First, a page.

- White House: No choice but to act now on climate change
- HHS: ‘Donut hole’ reforms saved Medicare enrollees $11.5 billion since 2010
- Boston-area tornado rips 100 homes: ‘Are we in Kansas?’
- Rush Limbaugh: ‘There is no journalism anymore’
- Scott Brown struggles for political traction in New Hampshire Senate race
- California’s Jerry Brown cites God, ‘religious call’ to embrace illegals
- Hamid Karzai’s cousin killed by suicide bomber at Eid al-Fitr party
- Obama thanks Muslims for ‘building the very fabric of our nation’
- Israel flattens home of top Hamas leader, takes out power plant
- Texas man arrested for powder-letter hoax
Question of the Day
Orders rise for equipment, machinery
Companies ordered more machinery, computers and communication equipment in August, a positive sign for the slumping U.S. economy.
An increase in demand for those kind of longer-lasting factory goods suggests businesses are sticking with their investment plans, despite slow growth and weak consumer spending.
Overall orders for durable goods slipped 0.1 percent last month. The modest decline was largely due to an 8.5 percent drop in orders for autos and auto parts. In July, demand for those goods surged 10.2 percent — the biggest increase in eight years.
$199 Kindle Fire tablet unveiled by Amazon
NEW YORK — Amazon CEO Jeff Bezos on Wednesday showed off the Kindle Fire, a $199 tablet computer, challenging Apple’s iPad by extending its Kindle brand into the world of full-color, multipurpose devices.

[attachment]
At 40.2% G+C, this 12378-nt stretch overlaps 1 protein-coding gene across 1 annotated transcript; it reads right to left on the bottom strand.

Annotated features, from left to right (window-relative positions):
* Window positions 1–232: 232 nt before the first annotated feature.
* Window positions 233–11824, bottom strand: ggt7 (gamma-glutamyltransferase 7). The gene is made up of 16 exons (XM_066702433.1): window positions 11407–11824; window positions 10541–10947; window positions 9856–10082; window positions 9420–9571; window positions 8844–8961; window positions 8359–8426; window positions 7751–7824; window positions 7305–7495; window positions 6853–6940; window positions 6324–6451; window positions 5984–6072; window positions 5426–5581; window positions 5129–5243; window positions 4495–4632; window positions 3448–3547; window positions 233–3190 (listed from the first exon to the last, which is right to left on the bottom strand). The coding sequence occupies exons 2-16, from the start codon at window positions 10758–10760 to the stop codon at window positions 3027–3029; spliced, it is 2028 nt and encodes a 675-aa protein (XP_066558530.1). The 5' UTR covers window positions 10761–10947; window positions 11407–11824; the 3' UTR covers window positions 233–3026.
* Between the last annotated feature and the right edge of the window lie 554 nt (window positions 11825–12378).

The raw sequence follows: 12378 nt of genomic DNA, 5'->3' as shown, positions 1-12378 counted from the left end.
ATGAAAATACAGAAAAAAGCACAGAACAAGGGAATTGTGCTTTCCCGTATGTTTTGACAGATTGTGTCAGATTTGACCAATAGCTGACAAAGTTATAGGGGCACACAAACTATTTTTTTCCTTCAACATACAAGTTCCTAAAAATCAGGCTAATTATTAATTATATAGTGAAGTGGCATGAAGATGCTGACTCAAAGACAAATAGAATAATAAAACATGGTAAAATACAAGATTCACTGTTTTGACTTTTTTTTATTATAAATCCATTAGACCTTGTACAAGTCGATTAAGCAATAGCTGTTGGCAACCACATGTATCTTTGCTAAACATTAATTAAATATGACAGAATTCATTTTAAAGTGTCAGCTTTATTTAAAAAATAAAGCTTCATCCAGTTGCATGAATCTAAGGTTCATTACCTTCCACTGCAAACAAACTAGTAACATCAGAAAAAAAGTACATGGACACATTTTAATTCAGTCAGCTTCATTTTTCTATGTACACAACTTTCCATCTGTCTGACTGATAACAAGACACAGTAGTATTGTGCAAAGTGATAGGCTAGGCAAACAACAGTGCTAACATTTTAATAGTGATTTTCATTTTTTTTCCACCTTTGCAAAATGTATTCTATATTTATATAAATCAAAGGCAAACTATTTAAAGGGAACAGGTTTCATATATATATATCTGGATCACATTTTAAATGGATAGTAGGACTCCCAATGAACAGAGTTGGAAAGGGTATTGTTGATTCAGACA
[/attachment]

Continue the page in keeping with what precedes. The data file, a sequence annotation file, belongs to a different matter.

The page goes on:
Mr. Bezos also took the opportunity at a New York press event to introduce a new line of Kindle e-readers with black-and-white screens and lower prices, further pressuring competitors like Barnes & Noble Inc. that are trying to break Amazon.com Inc.’s dominance in electronic book sales.
The Kindle Fire will go on sale Nov. 15. It’s about half the size of the iPad, making it a close match with Barnes & Noble’s Nook Color tablet, which came out last year. But while Barnes & Noble sees the Nook Color as jazzed-up e-reader, Amazon has broader goals for the Fire, as a platform for games, movies, music and other applications.
Reebok to pay consumers over dispute
Reebok will pay $25 million to customers to settle charges by the Federal Trade Commission that it made deceptive claims in ads that its toning shoes would strengthen and tone the legs and buttocks of those who wear them.
The athletic shoe and apparel company is also barred from making any claims of the strengthening effects of the shoes unless it is backed by scientific evidence.
A spokesman for Reebok International Ltd., based in Canton, Mass., was not available to comment. The company is owned by German shoe company Adidas.
Consumers will be paid either directly from the FTC or through a court-approved class-action lawsuit.
Groupon newest deal to reward customer loyalty
SAN FRANCISCO — Groupon has come up with another way for bargain hunters to save money as the online coupon distributor prepares to raise money from wary investors.
The additional savings will be offered through a customer loyalty program that Groupon unveiled Wednesday.
Merchants who join the service can now set a spending target for customers to hit, after which they qualify for an even steeper discount than Groupon usually offers through the millions of daily deals it sells each week.
The program launched Wednesday for merchants in the Philadelphia area, and consumers there will start getting the promotions Oct. 14.
From wire dispatches and staff reports
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